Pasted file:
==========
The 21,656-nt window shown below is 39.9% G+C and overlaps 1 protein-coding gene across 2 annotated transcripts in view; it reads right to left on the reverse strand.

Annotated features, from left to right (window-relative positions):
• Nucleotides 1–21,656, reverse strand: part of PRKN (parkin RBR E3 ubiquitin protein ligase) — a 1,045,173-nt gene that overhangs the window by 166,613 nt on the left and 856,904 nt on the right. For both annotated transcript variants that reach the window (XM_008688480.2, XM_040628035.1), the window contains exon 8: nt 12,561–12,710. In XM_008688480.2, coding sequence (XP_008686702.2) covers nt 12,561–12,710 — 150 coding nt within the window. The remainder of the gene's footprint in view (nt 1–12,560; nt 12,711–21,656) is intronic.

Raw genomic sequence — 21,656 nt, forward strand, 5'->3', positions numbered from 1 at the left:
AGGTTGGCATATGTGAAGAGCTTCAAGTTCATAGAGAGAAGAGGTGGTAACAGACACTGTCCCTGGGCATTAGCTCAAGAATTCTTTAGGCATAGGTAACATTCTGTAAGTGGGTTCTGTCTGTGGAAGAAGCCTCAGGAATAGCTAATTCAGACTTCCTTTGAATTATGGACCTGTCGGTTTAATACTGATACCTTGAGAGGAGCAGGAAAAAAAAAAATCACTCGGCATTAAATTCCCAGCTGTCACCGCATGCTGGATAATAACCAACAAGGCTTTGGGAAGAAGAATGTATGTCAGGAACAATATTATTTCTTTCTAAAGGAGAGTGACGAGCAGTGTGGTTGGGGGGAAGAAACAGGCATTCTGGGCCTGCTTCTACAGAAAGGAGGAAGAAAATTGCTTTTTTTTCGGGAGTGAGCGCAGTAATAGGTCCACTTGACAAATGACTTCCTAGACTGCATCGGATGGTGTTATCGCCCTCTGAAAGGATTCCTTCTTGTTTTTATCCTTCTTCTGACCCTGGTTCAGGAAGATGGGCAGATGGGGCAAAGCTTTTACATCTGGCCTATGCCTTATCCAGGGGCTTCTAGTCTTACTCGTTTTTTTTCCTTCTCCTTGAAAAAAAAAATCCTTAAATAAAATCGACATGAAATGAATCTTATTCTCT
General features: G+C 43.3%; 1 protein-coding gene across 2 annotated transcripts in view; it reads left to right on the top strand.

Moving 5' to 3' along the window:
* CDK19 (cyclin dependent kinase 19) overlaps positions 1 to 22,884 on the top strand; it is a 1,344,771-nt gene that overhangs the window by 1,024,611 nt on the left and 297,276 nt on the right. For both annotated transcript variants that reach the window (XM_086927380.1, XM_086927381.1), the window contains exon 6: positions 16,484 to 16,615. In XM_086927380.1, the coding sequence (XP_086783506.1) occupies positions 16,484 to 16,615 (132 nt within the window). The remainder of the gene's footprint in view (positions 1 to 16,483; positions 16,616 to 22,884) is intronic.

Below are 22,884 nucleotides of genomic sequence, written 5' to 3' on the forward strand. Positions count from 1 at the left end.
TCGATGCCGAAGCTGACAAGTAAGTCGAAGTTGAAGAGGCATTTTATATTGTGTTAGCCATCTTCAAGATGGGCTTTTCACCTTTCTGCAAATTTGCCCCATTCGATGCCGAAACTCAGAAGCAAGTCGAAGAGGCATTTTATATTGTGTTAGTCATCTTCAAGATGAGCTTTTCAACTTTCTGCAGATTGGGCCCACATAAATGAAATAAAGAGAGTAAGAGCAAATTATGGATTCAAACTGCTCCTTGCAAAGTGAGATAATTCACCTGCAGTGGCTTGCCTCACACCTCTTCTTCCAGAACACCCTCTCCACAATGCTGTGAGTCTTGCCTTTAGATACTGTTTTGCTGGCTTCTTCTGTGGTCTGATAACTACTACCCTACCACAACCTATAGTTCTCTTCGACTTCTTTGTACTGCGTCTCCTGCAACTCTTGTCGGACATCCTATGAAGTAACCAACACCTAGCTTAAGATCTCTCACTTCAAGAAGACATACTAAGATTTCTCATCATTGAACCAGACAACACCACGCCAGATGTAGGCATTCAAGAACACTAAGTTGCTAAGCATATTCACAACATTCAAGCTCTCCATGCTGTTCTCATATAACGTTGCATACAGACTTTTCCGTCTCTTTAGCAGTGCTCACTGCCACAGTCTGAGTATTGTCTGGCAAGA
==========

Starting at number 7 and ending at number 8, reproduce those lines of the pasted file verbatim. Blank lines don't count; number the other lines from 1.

Moving 5' to 3' along the window:
* CDK19 (cyclin dependent kinase 19) overlaps positions 1 to 22,884 on the top strand; it is a 1,344,771-nt gene that overhangs the window by 1,024,611 nt on the left and 297,276 nt on the right. For both annotated transcript variants that reach the window (XM_086927380.1, XM_086927381.1), the window contains exon 6: positions 16,484 to 16,615. In XM_086927380.1, the coding sequence (XP_086783506.1) occupies positions 16,484 to 16,615 (132 nt within the window). The remainder of the gene's footprint in view (positions 1 to 16,483; positions 16,616 to 22,884) is intronic.